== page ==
The protagonist — the character whose life, conflicts and relationships drive your story. There's no doubt about it; they are the most important character in your story. And that is why it's so important to craft a compelling and consistent main character.

If you're struggling to keep your protagonist consistent, why not refer to some character archetypes? Archetypes are "templates", so to speak, and can help you to give them a coherent character development arc.

To get you started, here are 6 common main character archetypes that you can try!

1. The Everyman

The Everyman is your average, perfectly normal person that ends up getting dragged into trouble. This character starts out with no particularly heroic or special qualities, and often prefer to blend into their surroundings.

By some twist of fate, however, they become involved in the inciting incident. For example, they might discover that they're of a supernatural descent, or that they have secret power coveted by the evil forces.

Alina Starkov from the Grishaverse is an example of the latter — hardly standing out from her peers and even described as sickly-looking, only to find out later that she possessed world-changing powers.

2. The Underdog

You'll often find yourself cheering on The Underdog. This character starts from zero — they might be in poverty, or from an underprivileged background — and has to fight their way to the top. Their struggles often tug on the audience's heartstrings, and they have to undergo many trials and tribulations to emerge victorious.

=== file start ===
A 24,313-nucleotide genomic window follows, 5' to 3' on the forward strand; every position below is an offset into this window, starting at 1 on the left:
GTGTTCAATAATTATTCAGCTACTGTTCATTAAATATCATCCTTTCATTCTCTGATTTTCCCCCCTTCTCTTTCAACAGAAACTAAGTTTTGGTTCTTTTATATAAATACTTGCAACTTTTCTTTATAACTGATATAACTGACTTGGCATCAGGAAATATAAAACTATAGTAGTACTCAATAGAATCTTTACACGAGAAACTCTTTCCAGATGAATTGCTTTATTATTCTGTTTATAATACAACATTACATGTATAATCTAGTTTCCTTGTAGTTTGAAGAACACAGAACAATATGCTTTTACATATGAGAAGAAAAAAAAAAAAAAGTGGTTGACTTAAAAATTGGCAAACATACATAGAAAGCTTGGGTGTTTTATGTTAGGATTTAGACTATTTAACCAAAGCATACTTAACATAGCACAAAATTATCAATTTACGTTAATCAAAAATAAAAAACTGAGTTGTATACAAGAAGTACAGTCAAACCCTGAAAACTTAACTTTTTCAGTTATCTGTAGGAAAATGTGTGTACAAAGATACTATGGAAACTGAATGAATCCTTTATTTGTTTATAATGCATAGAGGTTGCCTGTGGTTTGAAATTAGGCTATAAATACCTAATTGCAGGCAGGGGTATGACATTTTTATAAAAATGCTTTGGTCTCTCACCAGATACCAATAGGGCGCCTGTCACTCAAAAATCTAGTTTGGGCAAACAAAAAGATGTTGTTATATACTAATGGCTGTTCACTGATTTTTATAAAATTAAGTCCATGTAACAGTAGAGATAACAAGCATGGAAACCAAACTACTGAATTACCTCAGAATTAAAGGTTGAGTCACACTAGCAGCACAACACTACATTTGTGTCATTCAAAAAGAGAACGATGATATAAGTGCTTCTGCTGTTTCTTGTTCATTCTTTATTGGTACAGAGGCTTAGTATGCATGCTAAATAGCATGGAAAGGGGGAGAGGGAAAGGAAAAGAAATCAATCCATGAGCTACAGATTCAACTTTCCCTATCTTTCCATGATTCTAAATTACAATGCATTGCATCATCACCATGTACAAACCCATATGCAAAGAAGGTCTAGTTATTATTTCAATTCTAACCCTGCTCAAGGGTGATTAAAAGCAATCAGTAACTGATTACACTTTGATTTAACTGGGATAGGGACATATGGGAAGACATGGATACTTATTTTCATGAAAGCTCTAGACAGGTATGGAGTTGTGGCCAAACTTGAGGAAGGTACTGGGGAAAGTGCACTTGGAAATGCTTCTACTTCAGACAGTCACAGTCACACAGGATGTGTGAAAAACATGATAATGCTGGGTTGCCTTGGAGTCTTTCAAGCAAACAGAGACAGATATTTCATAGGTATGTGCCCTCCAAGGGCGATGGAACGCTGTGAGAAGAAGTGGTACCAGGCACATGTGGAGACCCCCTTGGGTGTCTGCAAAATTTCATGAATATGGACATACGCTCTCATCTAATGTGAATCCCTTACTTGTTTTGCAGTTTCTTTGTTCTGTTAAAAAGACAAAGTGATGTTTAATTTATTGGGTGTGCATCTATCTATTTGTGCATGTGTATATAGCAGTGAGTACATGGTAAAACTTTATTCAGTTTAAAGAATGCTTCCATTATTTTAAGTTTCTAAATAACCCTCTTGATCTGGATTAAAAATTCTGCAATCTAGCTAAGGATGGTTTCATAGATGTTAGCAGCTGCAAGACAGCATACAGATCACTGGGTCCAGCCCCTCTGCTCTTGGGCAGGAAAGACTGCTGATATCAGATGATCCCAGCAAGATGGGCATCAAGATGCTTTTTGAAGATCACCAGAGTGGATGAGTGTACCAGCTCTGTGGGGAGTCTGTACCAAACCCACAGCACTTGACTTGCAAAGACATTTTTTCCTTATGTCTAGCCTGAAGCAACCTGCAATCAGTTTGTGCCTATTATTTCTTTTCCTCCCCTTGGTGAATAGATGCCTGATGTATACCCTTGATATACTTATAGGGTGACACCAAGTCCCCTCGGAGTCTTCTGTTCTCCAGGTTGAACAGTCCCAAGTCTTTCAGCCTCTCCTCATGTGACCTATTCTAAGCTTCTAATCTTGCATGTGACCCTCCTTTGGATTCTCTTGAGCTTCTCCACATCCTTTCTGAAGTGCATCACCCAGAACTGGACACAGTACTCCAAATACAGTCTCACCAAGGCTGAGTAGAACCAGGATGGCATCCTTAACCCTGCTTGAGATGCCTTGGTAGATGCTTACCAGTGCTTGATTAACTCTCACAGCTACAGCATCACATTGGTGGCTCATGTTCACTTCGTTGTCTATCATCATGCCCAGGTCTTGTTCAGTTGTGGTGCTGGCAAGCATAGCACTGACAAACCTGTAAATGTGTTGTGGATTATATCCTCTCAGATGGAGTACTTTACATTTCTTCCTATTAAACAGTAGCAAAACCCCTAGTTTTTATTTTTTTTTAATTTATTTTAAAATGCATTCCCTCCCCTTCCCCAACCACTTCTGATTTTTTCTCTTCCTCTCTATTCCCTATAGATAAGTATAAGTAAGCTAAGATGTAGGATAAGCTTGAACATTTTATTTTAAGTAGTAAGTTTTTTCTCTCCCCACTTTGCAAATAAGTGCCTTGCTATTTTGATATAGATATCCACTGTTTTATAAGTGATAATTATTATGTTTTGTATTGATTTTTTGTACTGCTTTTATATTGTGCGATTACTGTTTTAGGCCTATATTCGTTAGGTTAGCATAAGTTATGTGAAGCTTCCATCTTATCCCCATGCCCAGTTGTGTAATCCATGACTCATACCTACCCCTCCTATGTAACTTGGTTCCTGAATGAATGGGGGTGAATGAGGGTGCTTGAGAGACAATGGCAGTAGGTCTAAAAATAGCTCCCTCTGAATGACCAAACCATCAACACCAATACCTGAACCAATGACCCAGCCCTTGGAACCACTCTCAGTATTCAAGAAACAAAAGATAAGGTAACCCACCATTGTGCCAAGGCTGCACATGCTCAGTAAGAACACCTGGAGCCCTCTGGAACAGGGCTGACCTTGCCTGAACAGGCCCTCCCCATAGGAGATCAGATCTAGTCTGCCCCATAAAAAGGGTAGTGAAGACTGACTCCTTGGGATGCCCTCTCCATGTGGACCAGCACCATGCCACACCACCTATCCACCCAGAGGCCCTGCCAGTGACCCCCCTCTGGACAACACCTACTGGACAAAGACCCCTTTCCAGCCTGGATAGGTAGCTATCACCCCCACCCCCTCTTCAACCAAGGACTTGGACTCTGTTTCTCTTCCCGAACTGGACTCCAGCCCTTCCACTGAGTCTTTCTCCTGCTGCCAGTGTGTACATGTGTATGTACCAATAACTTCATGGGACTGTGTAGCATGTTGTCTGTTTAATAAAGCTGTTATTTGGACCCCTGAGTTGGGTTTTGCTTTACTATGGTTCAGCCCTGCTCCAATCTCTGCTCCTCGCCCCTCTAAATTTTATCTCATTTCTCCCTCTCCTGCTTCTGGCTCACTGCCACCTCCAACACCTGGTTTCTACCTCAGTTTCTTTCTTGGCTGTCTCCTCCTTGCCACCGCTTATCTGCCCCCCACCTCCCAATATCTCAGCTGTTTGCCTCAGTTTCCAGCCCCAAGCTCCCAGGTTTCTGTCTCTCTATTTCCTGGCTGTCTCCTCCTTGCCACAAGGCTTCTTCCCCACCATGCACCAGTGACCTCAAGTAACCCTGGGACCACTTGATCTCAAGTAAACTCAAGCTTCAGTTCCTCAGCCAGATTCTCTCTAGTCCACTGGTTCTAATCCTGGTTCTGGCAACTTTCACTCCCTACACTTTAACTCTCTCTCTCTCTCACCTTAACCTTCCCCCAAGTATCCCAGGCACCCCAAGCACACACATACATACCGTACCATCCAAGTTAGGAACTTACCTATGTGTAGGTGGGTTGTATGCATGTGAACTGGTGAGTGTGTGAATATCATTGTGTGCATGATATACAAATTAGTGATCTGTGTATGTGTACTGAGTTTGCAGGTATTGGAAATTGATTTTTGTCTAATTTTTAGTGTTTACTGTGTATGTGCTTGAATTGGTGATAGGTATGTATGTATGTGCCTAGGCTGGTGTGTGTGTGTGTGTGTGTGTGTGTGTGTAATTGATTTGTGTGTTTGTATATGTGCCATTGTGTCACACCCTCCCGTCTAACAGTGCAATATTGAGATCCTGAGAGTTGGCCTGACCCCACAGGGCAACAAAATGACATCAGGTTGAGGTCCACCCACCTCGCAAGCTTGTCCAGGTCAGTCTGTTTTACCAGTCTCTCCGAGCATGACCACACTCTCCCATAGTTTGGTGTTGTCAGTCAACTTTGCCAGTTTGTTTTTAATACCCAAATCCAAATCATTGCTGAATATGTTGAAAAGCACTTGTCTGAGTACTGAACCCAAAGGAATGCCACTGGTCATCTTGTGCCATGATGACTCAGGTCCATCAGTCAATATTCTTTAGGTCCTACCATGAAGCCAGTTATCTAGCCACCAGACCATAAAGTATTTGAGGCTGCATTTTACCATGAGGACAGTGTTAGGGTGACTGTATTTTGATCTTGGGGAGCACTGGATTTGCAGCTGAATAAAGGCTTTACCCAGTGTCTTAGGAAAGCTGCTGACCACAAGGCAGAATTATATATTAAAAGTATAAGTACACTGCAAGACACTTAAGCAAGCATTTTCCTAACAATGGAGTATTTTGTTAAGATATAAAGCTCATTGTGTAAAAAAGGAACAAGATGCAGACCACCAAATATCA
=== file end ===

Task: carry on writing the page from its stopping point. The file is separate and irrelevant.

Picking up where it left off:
Jamal Malik from Slumdog Millionaire is a prime example of an Underdog. Growing up in the slums, Jamal undergoes a series of harrowing experiences, yet his experiences equipped him with a wealth of trivia knowledge that allows him to participate in the gameshow.

3. The Outcast

man walking in the middle of rail road

Photo by Dan Gribbin on Unsplash

The Outcast is someone who isn't accepted into society. Similar to The Underdog, the Outcast may also come from an underprivileged background, or they might have an impairment that society shuns them for. Often, The Outcast yearns for a place or a community to belong to, and their character journey is structured around that yearning.

For instance, Quasimodo from The Hunchback of Notre Dame is an example of The Outcast.

4. The Winner

gold crown on blue body of water during daytime

Photo by Gvantsa Javakhishvili on Unsplash

Unlike the previous archetypes, The Winner begins in a privileged position or is naturally blessed. They might be royalty, or an heir to a wealthy family, or possess supernatural powers revered by others. However, they suffer a fall from grace and have to fight to return to their former glory. In some cases, they may even choose to live a regular person's life instead of regaining their privileged position.

Patroclus from Madeleine Miller's The Song of Achilles is an example of this archetype. The son of King Menoetius, Patroclus falls from grace after killing the son of one of his father's nobles. It is after his exile that Patroclus' story begins…

5. The Antihero

person holding bag standing inside tunnel

Photo by Ihsan K on Unsplash